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Thomas Conn
Dr. Agnew
American Literature
14 October 2011
Major Conflicts in A Streetcar Named Desire
A Streetcar Named Desire, a play written by Tennessee Williams, revolves around
Blanche Dubois and the struggles she faces trying to come to terms with herself and the people
around her. In the beginning of the play, Blanche shows up outside of her sister’s apartment. She
has left her hometown in a last-ditch attempt to make an honest life for herself. Blanche
constantly tries to outrun her troubles and her past, but she never succeeds as she moves from
one disaster to another. Even with the help of her sister, Stella Kowalski, Blanche cannot shake
the past or the sadistic nature of her sister’s husband, Stanley Kowalski. A Streetcar Named
Desire is filled with many conflicts which define the characters within the book, but the three
most important conflicts are between Blanche and Stanley, Stella and Blanche, and Blanche and
The most powerful and vicious conflict that defines the play is between Blanche and
Stanley. Stanley’s dislike for Blanche begins when he learns of the loss of Belle Reve, Blanche
and Stella’s plantation. Stanley’s belief that Blanche sold the plantation and spent all of the
money on clothes and jewelry is evident when he says to Stella, “It looks to me like you have
been swindled, baby, and when you’re swindled…I’m swindled too (35).” Even when Blanche
explains that Belle Reve was lost on a mortgage, Stanley does not fully believe her. The loss of
Belle Reve is the beginning of a long conflict between Stanley and Blanche that only escalates
with time. Blanche’s disapproval of Stanley becomes comparable to Stanley’s dislike of her as
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his true personality is revealed. After Stanley beats Stella, Blanche compares him to an animal
that is not worthy of Stella. When Stanley hears what Blanche thinks of him it only serves to
deepen his resentment of her (72). Eventually, Stanley grows so angry at Blanche he destroys her
reputation and brutally rapes her. The conflict between Stanley and Blanche is critical to the
play’s outcome and other conflicts between characters.
The conflict between Blanche and Stella is a direct result of Stanley’s violent behavior.
When Stanley beats Stella, Blanche is horrified and confused as to why Stella went back to him.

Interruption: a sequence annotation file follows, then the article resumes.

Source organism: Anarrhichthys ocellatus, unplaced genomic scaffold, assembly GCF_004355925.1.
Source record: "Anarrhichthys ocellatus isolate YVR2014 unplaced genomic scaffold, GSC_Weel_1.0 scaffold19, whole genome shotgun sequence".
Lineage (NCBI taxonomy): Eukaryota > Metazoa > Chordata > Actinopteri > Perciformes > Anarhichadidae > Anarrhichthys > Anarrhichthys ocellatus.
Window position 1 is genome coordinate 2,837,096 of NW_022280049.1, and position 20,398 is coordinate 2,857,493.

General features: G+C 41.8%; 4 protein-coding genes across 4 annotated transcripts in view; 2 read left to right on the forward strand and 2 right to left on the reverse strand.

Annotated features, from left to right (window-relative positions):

Stella responds to Blanche’s questions by saying, “You’re making much too much fuss about
this (63). Stella is attracted by Stanley’s aggressiveness and she does not want to see Stanley as a
bad person, so she justifies the beatings he gives her. After Stanley rapes Blanche, Stella is
forced to choose between the two. Her choice becomes obvious when she says, “I couldn’t
believe her story and go on living with Stanley (133).” Stella is so attached to Stanley
emotionally, financially, and physically that she refuses to see the truth. The birth of her baby
only strengthens the attachment Stella has to Stanley because she needs to provide for her child
and she cannot do so without Stanley’s financial support. The connection she feels to Stanley
blinds Stella to reality and allows her to put her sister in an insane asylum when she is actually
telling the truth. The conflict between the two sisters emphasizes just how similar they actually
Throughout the play and Blanche’s life, the biggest obstacle she faces is herself. She can
never achieve happiness because she can never accept herself. Blanche expresses the issues she
has with herself when she says, “… It isn’t enough to be soft. You’ve got to be soft and
attractive. And I- I’m fading now! (79).” Blanche values purity, youth, and beauty above all else
and she cannot overcome the fact that she is no longer a young woman. Rather than accepting
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herself as she truly is, Blanche seeks solace in delusions of what she wants her life to be. Blanche
even goes so far as to lie to others in order to keep the illusion alive. Blanche can never escape
her shady past no matter where she goes. When Stanley unearths the truth about Blanche and her
promiscuity in the past, it spells the end of Blanche’s web of lies (98-99). When everyone finally
sees past the illusion she has created, Blanche is shattered. She slips in and out of reality as she
desperately clings to her fake illusion. Blanche never fully overcomes her internal problems and
the conflict she has with herself eventually leads to her being placed in an insane asylum.
A Streetcar Named Desire is a play defined by conflict and struggle. The three main
conflicts of the play create more conflicts which, in turn, strengthen the main conflicts. Abuse,
alcoholism, and an inability to face the truth inevitably lead to disaster. As Blanche learns, hiding
from the past does not work as the past always catches up and creates more problems if not dealt
with. If anyone can be blamed for the tragic outcome of the play it is Stanley. He is a perfect
representation of how destructive and damaging abuse can be in the lives of others. A Streetcar
Named Desire shows how ineffective illusions are in making people happy and solving
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Work Cited
Williams, Tennessee. A Streetcar Named Desire. New York: Signet, 1974. Print.